In addition, the resignation of the commission's Chairman, Greg Gerstner, increases concerns about the commission's ability to function, and its lack of oversight by the county.
The county charter, in Article 10, requires that the Jackson County Commission on Human Relations and Citizens Complaints, "shall not meet less frequently than monthly and shall advise the director of human relations and citizens complaints as to the affairs of the office."
The OHRCC failed to hold quorum meetings in April, May, August and September.
After failing to meet a quorum, no special meetings were organized later in the month to keep from violating the minimal meeting requirements in the charter.
Gerstner admittedly had a poor attendance record for the commission meetings and decided to resign on Sept. 25. Gerstner, a Kansas City attorney, stated in his letter of resignation that he has a busy business schedule that would preclude his attendance at most OHRCC commission meetings.
The commission has already had one empty seat. Commissioner Toni Thornton resigned in March 2000. Also, Commissioner Michael Hunter has been serving on the commission without appointment since his term expired in March 2002.
With the three vacancies, all of the remaining commissioners must appear at meetings in order to reach a quorum and not violate the county charter.
Jackson County Executive Katheryn Shields said she is interviewing people to fill vacancies. She said she will ask applicants about any reforms they think the commission should work on. Shields also intends to ask current commissioners to begin a six-month internal review to see if the department is following the intent of the charter.
Critics of the OHRCC say Shields' actions are only designed to appear something is being done about questionable actions of the commission during the last few years.
There are few safeguards in place, however, to ensure the OHRCC itself is following its intended purpose. The charter makes the OHRCC a completely separate entity, giving the Jackson County Legislature and citizens virtually no say over its actions.
The only connection the charter gives OHRCC commissioners to an elected official and thereby the voters is the power of the Jackson County executive to appoint commissioners, including the chairman.
The county executive has sole discretion, with no approval process in place. The only requirement is the commission must have one representative from each county legislative district.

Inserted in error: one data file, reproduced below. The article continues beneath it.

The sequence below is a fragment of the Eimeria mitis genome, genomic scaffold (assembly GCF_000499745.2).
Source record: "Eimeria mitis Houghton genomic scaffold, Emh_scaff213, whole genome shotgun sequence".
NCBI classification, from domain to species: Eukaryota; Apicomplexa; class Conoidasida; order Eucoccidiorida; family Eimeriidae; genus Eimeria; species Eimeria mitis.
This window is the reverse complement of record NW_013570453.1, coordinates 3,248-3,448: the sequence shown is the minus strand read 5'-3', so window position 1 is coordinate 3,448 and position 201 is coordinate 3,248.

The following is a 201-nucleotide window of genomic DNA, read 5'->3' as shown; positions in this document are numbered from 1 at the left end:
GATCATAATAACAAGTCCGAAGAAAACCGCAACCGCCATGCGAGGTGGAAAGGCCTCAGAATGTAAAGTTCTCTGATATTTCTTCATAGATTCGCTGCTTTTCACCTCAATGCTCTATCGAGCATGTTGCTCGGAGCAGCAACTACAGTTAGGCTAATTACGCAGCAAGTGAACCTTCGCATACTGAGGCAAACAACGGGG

The OHRCC has been questioned numerous times in the last few years regarding its decisions notably, complaints stemming from a case brought to the commission in 1998, by Karen Turner and Robert WitbolsFeugen.
Turner brought forward concerns that her daughter, Paige, received death threats during the murder investigation of Anastasia WitbolsFeugen. Turner argued that Jackson County Sheriff's Sgt. Gary Kilgore told suspects that Paige Turner was an informant, despite Turner repeatedly demanding this not occur.
After the OHRCC Commission held a closed session hearing on the complaint, and decided that Kilgore was not at fault, Turner sued over the OHRCC's handling of her complaint.
Circuit Court Judge Thomas Clark ruled that the closed session hearing violated the Sunshine Law. He fined commissioners Hunter, Gerstner and Director Deborah Tircuit a total of $500 for the violations. Clark did not assess the plaintiff's legal fee's which topped $30,000 to the defendants as part of his decision. He also did not reverse the OHRCC's decision.
Turner and WitbolsFeugen have repeatedly asked the Jackson County Legislature to review the OHRCC's decision, which it has the power to do. Legislators decided the review would be a waste of time since they are not allowed to reverse the decision, only to recommend that the OHRCC revisit the case.
What Legislators did, instead, is ask Shields to put together an independent review committee to look at how the OHRCC operates and to recommend reforms. Shields refused to do so, deciding instead to ask the OHRCC to review itself. Shields and Legislative Chairman Dennis Waits told reporters they believe this is the best course of action, because the OHRCC is independent of the executive and legislature.
"We're asking the Commission to change its own diaper," he said. "What is their own review going to say? That they don't see anything wrong? That they should continue to have no oversight at all and be able to operate by any rules they want? We've asked the OHRCC to review themselves for the last few years and all they've done is give themselves a pay raise."
WitbolsFeugen said Shields' decision serves only to avoid airing any dirty laundry about her OHRCC appointments and the actions of her county counselors.
WitbolsFeugen said the OHRCC knew the Turner complaint against Kilgore was valid, yet chose to ignore it. He said the County Counselor's Office advised commissioners that to decide in favor of Turner would open the Sheriff's Department to a lawsuit. WitbolsFeugen said someone in county government needs to question whether the purpose of the OHRCC is to protect the county from lawsuits or to ensure county employees are acting in a responsible manner.
Another matter the Legislature could address is whether the County Counselor's Office should be advising the OHRCC.
WitbolsFeugen argues the commission should have an independent counsel. He said the County Counselor's Office has a conflict of interest when it advises the OHRCC on how to proceed with its hearings. He said involvement of the County Counselor's Office ensures the county executive can always attempt to sway OHRCC decisions.
He believes this involvement has turned the OHRCC away from its intended purpose of protecting citizens from harm by county government. It is instead protecting the county from taking responsibility for its actions.